The band keeps its sense of politics alive with "New Damage," the final tune, which warns that "the new world order" could end in chaos. "Get out before you drown," Cornell pleads, and the song ends in a swirl of instrumental music.

While "Badmotorfinger" is a strong effort, it doesn't have the emotional depth and musical variety of "Temple of the Dog," the Andrew Wood memorial album from earlier this year, mostly written and sung by Cornell (a former roommate of the late rock singer Wood of Mother Love Bone.) "Badmotorfinger" seems too self-conscious, too determinedly aggressive, while "Temple of the Dog" flows naturally and speaks eloquently, while still maintaining a hard-diving, grungy edge.

Nirvana's "Nevermind," its first release on a major label, DGC Records, gives Soundgarden a run for its money. The disc, also released Tuesday, should put Nirvana right up there near Soundgarden in the firmament of nationally known Seattle bands.

It's a brooding, seething album that mirrors the violence and fear in contemporary society. References to guns are made on several cuts, and there are tunes that deal with madness ("Lithium"), unwanted pregnancy ("Breed") and rape ("Polly").

The first single, the powerful "Smells Like Teen Spirit," challenges the apathy of today's young people, arguing that racism and sexism are rampant and calling for a return of '60s-style awareness and protest.

With an aggressive style reminiscent of punk and thrash metal, Nirvana makes its points with cynicism and mocking humor. "Territorial Pissings" opens with a jab at "Get Together," the hippie anthem, suggesting that its call of "try to love one another right now" is naive and simplistic.

"Polly" may offend some with its references to bondage, although the song ultimately assails sexism. "Lithium" is the most accessible tune, with an almost pop-music overlay, despite its troubling lyric about the extremes of mental illness.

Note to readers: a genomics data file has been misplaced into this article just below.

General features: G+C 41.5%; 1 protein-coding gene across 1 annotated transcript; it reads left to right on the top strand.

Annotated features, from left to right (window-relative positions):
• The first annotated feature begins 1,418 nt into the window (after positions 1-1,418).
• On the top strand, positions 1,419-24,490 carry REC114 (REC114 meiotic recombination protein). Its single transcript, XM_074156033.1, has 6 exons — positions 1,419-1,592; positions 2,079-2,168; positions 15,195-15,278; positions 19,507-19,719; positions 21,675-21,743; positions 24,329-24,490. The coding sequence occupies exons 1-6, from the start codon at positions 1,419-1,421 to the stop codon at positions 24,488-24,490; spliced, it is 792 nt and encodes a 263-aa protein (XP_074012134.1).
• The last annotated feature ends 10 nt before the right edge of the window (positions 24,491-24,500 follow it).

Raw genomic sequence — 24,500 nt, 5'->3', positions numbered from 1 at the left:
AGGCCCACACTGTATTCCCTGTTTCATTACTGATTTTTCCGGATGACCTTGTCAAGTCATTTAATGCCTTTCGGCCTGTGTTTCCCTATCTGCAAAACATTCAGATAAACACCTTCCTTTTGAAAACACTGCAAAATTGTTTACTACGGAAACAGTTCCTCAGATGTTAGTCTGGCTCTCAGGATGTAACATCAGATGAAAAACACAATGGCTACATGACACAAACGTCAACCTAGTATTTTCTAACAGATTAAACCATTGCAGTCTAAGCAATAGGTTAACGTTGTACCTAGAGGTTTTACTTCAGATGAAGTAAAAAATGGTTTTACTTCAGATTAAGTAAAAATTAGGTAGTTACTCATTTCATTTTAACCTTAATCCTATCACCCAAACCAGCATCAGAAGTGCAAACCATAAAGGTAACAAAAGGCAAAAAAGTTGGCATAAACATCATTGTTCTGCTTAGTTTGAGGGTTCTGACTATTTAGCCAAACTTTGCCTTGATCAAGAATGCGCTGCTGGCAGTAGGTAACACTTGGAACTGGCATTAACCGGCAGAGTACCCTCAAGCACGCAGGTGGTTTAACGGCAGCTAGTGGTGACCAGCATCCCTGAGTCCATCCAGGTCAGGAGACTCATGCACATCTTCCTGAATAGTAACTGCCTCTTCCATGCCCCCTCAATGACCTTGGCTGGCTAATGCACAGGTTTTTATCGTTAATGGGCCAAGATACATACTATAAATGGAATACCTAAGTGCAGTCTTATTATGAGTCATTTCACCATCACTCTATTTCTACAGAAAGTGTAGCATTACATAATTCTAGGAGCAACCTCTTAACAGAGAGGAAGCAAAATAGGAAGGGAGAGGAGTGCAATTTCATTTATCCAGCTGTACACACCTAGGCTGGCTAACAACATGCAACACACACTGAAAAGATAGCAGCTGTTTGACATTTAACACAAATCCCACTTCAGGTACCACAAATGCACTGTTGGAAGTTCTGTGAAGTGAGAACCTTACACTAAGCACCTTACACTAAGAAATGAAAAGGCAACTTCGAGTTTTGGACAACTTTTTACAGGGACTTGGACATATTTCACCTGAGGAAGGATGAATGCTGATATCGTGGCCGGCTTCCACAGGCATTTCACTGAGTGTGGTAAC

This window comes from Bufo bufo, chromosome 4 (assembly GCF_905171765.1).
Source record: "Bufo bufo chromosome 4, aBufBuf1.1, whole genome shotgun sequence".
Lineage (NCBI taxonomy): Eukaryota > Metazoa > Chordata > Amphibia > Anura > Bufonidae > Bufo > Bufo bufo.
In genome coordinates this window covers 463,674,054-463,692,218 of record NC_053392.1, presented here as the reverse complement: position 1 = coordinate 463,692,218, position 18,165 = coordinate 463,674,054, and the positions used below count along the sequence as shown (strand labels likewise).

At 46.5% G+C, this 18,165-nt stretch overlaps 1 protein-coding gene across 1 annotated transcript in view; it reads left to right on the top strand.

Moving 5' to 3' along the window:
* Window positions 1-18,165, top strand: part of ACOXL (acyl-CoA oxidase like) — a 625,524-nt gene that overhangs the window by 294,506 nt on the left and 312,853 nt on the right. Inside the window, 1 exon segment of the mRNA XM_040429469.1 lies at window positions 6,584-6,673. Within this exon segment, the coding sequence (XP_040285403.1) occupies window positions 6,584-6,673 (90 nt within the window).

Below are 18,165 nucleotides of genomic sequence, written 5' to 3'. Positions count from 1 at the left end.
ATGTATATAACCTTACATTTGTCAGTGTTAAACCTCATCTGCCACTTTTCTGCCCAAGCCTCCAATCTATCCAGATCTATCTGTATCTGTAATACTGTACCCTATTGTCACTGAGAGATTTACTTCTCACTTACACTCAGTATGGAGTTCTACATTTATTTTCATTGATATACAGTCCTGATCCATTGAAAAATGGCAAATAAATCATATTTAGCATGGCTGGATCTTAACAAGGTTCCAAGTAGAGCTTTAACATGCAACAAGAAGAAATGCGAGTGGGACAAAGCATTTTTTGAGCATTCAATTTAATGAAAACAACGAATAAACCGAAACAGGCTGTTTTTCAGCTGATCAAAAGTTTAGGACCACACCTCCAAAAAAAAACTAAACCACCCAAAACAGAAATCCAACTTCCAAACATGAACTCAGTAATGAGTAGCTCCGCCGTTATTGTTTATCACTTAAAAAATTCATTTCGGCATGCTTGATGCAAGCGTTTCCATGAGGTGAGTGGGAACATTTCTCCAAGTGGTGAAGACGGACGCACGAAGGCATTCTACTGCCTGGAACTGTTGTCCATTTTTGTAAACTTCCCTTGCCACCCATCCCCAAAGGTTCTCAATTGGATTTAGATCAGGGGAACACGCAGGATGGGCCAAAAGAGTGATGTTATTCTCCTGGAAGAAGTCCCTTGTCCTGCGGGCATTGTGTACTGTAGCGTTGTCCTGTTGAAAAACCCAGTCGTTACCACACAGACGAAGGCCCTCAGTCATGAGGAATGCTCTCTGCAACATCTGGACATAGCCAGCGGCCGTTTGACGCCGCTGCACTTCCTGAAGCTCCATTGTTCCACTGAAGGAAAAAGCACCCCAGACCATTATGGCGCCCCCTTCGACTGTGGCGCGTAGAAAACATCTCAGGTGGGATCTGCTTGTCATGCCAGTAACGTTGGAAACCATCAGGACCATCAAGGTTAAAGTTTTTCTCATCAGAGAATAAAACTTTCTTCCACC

"Nevermind" is not pretty but it's a challenging, powerful effort by a talented band.

While Heart is a proud supporter of the contemporary Seattle scene - the band is building a recording studio here to record itself and have a state-of-the-art place for Seattle bands to record; and Ann and Nancy Wilson have their own hometown band, the Lovemongers - its style is much more mainstream. Nevertheless, it resists the temptation to just cover its hit records on "Rock the House Live!" - which would almost guarantee chart success for the album - in favor of showing its hard-rock side, which comes across best in concert.

Toward the end of the seamless, hour-long live disc, Ann Wilson introduces the band, a moment that epitomizes the thrust of the album. Never has Heart sounded more like a band, rather than just Ann Wilson and backup. Her magnificent voice is prominent, of course - she sounds better than ever - but instead of being way out in front, as on most Heart records, it's blended evenly with the whole band, giving the album a group identity.

Only one new song is included, "You're the Voice," an uplifting call for political activism. It's also the first single. Half of the songs are from last year's "Brigade" album, and the rest from earlier releases. In addition to "You're the Voice," "Call of the Wild," which is more powerful here than the originally recorded version, seems likely to become a hit single.

"Rock the House Live!" isn't a step forward for Heart - it's more of a lateral move - but it faithfully documents the band in concert and shows there's a wealth of talent in Heart in addition to Ann Wilson.

Copyright (c) 1991 Seattle Times Company, All Rights Reserved.